THEN - Above is a picture of Tonguesnatcher Revue in the "earlier days" and below is an article written by long time friend and fan, Bill Davison. Bill is currently a teacher in St. Anne Illinois. Thank you for your contribution Bill.
"Broadway Cabaret," by Bill Davison
I fell asleep in late 1970 while staring stoned into a strobe light listening to the final strains of ‘Abbey
Road’ and didn’t wake up until 1977. Lulled by the superficial slickness of manufactured hits and artists marketed like Barbie Dolls, I was adrift from the times when musical expression was a living reflection of current history. The profit motive had subdued popular music in the 70’s to a blandness palatable to both the six-year-old consumer and the hustling masses who prefer music that won’t interrupt what they are doing. I was disco-nected from that surrogate mother which was my lifeline to our culture. But years of dial twisting and wearing leaded shoes to avoid the temptation to dance have been rewarded.
Out of the darkness of the Broadway Cabaret, a cold, slimy hand (or maybe a tongue?) slapped me hard in the face. A happy voice says “Wake up!” A wildly prancing saxophone ignites nerve ends drooping from disuse. My fingers snap uncontrollably. My eyes behold in the brilliant light a bounding, throbbing mass of protoplasm and debris. Six humanoid forms carry a common expression on their faces. It is the contagious grin of a child who has planted a Whoopee cushion in Grandma’s chair. I can feel it on my face, too. They are dressed in anachronisms of American fashion. I sense that they are not of this time and space, but are some mutant evolution of a society which put a man on the moon and Soupy Sales on television. I willfully accept deliverance from a dreary reality and am pulled into a realm of great fun tempered with universal significance. But what is this force passing out revelations by the earful – especially with no cover charge? It is none other than ‘The Tonguesnatcher Revue’.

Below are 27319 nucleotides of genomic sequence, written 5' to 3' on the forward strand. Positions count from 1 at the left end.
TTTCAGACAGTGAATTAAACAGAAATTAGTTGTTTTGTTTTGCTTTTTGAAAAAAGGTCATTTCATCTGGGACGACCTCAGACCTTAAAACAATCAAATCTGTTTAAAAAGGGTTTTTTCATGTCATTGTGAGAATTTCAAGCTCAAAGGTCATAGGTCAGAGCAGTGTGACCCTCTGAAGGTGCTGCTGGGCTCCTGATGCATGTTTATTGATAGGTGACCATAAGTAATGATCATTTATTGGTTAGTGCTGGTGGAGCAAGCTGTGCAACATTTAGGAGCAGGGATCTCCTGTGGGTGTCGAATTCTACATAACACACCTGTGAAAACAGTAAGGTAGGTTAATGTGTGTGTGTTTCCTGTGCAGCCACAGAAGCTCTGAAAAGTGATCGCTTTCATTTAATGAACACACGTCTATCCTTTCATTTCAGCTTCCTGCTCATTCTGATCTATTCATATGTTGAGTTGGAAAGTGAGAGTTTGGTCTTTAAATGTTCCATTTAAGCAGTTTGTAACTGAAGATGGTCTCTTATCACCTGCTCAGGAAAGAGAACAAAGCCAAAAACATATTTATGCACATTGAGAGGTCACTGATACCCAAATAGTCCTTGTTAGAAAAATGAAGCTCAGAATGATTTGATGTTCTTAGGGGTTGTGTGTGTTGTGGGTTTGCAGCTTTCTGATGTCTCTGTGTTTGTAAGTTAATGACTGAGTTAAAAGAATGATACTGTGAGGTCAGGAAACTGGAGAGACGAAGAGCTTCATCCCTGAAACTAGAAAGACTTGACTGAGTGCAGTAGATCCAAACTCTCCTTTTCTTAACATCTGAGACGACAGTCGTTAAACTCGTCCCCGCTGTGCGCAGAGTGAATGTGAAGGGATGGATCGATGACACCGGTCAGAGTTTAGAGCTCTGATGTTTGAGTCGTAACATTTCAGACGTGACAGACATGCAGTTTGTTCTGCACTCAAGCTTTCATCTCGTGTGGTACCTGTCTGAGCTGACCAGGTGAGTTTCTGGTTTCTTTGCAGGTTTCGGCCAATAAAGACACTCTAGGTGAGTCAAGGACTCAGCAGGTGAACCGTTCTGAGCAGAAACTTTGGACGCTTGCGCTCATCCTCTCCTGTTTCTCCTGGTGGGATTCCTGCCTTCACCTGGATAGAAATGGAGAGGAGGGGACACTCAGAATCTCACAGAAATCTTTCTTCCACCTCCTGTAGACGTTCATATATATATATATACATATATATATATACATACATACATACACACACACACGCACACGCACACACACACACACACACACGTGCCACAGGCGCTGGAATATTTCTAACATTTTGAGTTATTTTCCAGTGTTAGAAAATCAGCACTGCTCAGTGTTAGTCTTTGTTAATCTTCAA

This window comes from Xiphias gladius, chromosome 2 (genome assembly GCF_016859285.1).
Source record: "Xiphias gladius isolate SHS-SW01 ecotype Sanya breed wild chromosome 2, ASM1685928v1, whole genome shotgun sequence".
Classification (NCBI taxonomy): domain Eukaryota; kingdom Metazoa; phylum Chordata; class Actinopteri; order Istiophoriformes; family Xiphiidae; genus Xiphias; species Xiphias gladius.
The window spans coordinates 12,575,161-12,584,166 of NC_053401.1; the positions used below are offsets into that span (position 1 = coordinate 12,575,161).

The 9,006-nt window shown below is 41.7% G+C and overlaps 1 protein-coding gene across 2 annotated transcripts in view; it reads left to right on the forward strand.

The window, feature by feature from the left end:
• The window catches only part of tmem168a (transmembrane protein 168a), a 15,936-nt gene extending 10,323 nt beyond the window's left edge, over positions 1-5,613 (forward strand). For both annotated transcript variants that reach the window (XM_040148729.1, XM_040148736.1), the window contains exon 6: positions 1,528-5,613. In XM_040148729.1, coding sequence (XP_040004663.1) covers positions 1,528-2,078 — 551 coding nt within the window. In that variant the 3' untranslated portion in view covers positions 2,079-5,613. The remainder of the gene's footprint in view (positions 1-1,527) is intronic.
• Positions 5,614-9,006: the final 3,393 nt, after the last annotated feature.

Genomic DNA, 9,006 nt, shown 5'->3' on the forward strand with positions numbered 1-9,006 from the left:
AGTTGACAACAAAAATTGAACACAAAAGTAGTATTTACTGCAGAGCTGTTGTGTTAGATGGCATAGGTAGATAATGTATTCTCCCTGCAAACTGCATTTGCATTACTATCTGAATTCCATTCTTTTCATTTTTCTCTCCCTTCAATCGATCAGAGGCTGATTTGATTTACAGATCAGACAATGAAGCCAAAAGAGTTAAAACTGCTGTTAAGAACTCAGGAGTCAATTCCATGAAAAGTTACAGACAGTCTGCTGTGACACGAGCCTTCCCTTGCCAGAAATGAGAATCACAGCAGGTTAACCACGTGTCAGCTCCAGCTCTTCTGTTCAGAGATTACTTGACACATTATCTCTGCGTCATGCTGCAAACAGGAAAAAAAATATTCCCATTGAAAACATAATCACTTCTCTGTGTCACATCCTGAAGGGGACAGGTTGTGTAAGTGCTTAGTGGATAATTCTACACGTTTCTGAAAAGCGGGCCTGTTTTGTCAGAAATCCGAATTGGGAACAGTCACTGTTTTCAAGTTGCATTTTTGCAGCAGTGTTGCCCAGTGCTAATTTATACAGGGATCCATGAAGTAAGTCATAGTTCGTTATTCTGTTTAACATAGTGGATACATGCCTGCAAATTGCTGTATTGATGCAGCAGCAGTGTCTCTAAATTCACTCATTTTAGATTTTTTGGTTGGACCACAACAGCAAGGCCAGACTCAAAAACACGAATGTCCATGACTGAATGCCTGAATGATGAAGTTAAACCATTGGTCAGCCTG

Perhaps the claim of spiritual re-awakening is overstating the case, but the Tonguesnatcher Revue is an eye-opening goulash of music that is, was and never-should-have-been. The experience is not so much a musical journey as it is a satirical, visual travelogue. It is as if Jonathan Swift and Lewis Carroll had a hot band to back them up. Their looking-glass is filled with disguises but the image is made real by professional artistry and serious attention to historical detail. Gus Kahn’s dreamy ‘Ukulele Lady’ is replete with grass skirts, swaying hips and talking hands. What would a Roy Orbison tune be without shades and vibrato? And talk about social comment, with tense and dazed expressions, they drag the audience in to the black and bored jungle of a Detroit ghetto. A threatening beat crescendos with Motown horns as a flurry of frustration is lyrically introduced in a seethingly savage mood. The deep bass voice of Mr. Doug Rapier conjures up a smouldering fury which belies the black man’s burden. The illusion reaches frightening proportions, enveloping the listener into an almost literal ‘Ball of Confusion’. It is the kind of message that 60’s liberals with recurring guilt feelings can identify with. Even the feud of the early fifties between Spike Jones and Lawrence Welk which polarized the nation is not too controversial a subject to deal with; the formerly banned version of ‘Hats Off to Larry’ pulls no punches.